IN the Appeal Court's judgement on the Asher's "gay cake" issue ("Joy as ‘gay cake’ bakers win Supreme Court appeal", The Herald, October 11), the President of the Court, Lady Hale, said: "It is deeply humiliating, and an affront to human dignity, to deny someone a service because of that person's race, gender, disability, sexual orientation, religion or belief. But that is not what happened in this case...The bakers could not refuse to supply their goods to Mr Lee because he was a gay man or supported gay marriage, but that is quite different from obliging them to supply a cake iced with a message with which they profoundly disagreed."

Not much "doubt" there, any 'reasonable' person might assume. And being a "reasonable" person, I agree. Yet...reason?

After the verdict, Asher's general manager, Daniel McArthur, said: "I want to start by thanking God ... Through the bible ... He has comforted us and sustained us. He is our rock and all His ways are just."

Let us now be clear, in that case. Belief, not reason, stalks the corridors of this land. Theocratic belief, not reason, invites us to consider the existence of a singular, non-existent, unprovable entity, the deity, God (even to use a capital letter when writing "His" name) as more worthy of our endorsement than reason.

Christian belief, not reason, invites us to take seriously the written words of something, the so-called Bible, which is not a cohesive book or novel but a collection of texts cobbled together in our superstitious and ignorant pre-history by a variety of pseudo-spiritual Johnny-come-lateleys which was in production for some 1400 years and subject to multifarious editorial inconsistencies and emendations.

Mr McArthur went on to say that he was "grateful to the judges and especially grateful to God". Presumably the self-same God we praise for a good harvest but don't condemn for a bad one. The self-same God to whom we give thanks for the births of our beautiful and perfect sons and daughters but to whom we attach no blame for the congenital horrors that arrive daily in our labour wards. The self-same God to whom our obscenely-rewarded football players raise their arms in thanks for His having taken His beneficent eye off the world-suffering ball just long enough to gift said players with a goal. The self-same God in whose name tall towers crumble; genocide thrives; sexual violence passes for cultural variation; brain-washing passes for education and the voice of 'reason' is aggressively cowed into silence.

Mr McArthur and his cake business may well have been vindicated in law, but it seems to me to be a very thin end of a wedge in an already wafer-thin concept that a man's simple desire to have a lawful and morally acceptable message inscribed on a cake is trumped by the belief of the cake maker in such a God.

Gerard McCulloch,

Moffat Wynd, Saltcoats.

CHRISTIAN owners of Northern Ireland bakery Ashers have won their Supreme Court appeal in the "gay cake" discrimination case and it’s causing more debate.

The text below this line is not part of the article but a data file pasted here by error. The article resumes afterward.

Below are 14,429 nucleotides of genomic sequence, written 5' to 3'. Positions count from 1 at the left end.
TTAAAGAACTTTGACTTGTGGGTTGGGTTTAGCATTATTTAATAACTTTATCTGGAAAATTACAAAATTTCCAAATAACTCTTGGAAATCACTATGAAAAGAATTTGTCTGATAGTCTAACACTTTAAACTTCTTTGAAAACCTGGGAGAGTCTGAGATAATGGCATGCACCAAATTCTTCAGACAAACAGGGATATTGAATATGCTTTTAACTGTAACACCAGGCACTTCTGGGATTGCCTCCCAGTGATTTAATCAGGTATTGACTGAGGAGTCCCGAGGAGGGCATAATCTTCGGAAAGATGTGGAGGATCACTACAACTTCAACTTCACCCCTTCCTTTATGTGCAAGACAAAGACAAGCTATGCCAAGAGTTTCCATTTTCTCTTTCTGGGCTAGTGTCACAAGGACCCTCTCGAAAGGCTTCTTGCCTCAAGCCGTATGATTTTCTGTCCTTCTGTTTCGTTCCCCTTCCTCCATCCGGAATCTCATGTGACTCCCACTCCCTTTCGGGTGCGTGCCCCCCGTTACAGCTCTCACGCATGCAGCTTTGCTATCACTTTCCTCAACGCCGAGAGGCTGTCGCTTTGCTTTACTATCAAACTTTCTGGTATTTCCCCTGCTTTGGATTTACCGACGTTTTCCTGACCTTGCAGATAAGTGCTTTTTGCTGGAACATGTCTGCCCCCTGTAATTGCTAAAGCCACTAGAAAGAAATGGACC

Remember the Bible is equally opposed to mixed religious marriage. Equality legislation would surely condemn anyone publicly supporting such a prohibition.

Much was made of the difference between “people” and “ideas”. Ideas, such as religious belief, are choices. Sexual identity is not.

Is there really a distinction between gay equality and the right to access institutions of equality?

Neil Barber,

Saughtonhall Drive, Edinburgh.

I AM a little ashamed to admit that I felt a surge of pleasure at the Supreme Court decision on the Belfast "gay cake’’ case. My shame is surely a symptom of the times. Forgetting the specifics of the case, it seemed to me that at long last the all-conquering Political Correctness lobby has been temporarily at least halted.

And freedom within the law to act and think and have opinions returned to individuals.

Alexander McKay,

8/7 New Cut Rigg, Edinburgh.

JIM White (Letters, October 8) is right to call for a dignified debate on transgender issues. There is a need to keep clear of black-and-white assertions and be willing to discuss all aspects. The use of phrases like "highly flawed and biased" and "debunked" (James Morton, Letters, October 8) in an effort to discredit the decision of the highly-respected John Hopkins Medical School to discontinue "sex re-alignment surgery" was not because their patients were not satisfied with the immediate surgery outcome but for other reasons which emerged later on.

One of the important areas for research and discussion must relate to the medium and long-term effect. A Swedish longitudinal (30-year) study revealed that 10 years after surgery the transgendered began to experience increasing mental difficulties. Most disturbingly they reported the suicide mortality rate rose almost 20-fold above the comparable non-transgender population. A United States survey of 7,00 transgendered people found that the suicide rate was 25 times higher than in the general public. No doubt other surveys will produce slightly different results. However, in a society where a very small minority of people feel intensely and persistently that they are "in the wrong body" there is a duty of care to carefully discuss and debate the medium and long-term effects of gender re-alignment surgery. It may well be that this is not the most helpful way to respond.

Rev Dr Bill Wallace,

29 Station Road, Banchory.